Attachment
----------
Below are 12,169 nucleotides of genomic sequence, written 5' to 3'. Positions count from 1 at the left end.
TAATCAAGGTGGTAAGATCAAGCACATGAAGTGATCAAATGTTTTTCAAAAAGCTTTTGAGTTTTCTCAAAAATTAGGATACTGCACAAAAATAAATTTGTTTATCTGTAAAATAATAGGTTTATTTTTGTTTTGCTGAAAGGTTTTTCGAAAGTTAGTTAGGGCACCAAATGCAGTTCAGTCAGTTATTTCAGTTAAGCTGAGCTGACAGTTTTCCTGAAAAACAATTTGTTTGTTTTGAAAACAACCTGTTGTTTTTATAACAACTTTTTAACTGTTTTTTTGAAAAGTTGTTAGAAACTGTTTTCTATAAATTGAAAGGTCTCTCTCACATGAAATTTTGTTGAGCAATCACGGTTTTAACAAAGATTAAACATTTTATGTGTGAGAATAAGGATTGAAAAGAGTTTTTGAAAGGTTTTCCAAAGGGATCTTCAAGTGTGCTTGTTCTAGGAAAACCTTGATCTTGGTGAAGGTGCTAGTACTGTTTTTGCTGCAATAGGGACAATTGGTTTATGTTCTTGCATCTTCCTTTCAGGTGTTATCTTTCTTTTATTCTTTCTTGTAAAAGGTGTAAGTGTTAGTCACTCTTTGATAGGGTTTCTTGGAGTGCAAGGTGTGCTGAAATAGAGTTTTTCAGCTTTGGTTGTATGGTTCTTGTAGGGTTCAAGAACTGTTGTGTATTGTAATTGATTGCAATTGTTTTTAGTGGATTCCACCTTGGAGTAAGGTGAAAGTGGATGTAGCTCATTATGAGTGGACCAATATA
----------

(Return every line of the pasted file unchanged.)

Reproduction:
Below are 12,169 nucleotides of genomic sequence, written 5' to 3'. Positions count from 1 at the left end.
TAATCAAGGTGGTAAGATCAAGCACATGAAGTGATCAAATGTTTTTCAAAAAGCTTTTGAGTTTTCTCAAAAATTAGGATACTGCACAAAAATAAATTTGTTTATCTGTAAAATAATAGGTTTATTTTTGTTTTGCTGAAAGGTTTTTCGAAAGTTAGTTAGGGCACCAAATGCAGTTCAGTCAGTTATTTCAGTTAAGCTGAGCTGACAGTTTTCCTGAAAAACAATTTGTTTGTTTTGAAAACAACCTGTTGTTTTTATAACAACTTTTTAACTGTTTTTTTGAAAAGTTGTTAGAAACTGTTTTCTATAAATTGAAAGGTCTCTCTCACATGAAATTTTGTTGAGCAATCACGGTTTTAACAAAGATTAAACATTTTATGTGTGAGAATAAGGATTGAAAAGAGTTTTTGAAAGGTTTTCCAAAGGGATCTTCAAGTGTGCTTGTTCTAGGAAAACCTTGATCTTGGTGAAGGTGCTAGTACTGTTTTTGCTGCAATAGGGACAATTGGTTTATGTTCTTGCATCTTCCTTTCAGGTGTTATCTTTCTTTTATTCTTTCTTGTAAAAGGTGTAAGTGTTAGTCACTCTTTGATAGGGTTTCTTGGAGTGCAAGGTGTGCTGAAATAGAGTTTTTCAGCTTTGGTTGTATGGTTCTTGTAGGGTTCAAGAACTGTTGTGTATTGTAATTGATTGCAATTGTTTTTAGTGGATTCCACCTTGGAGTAAGGTGAAAGTGGATGTAGCTCATTATGAGTGGACCAATATA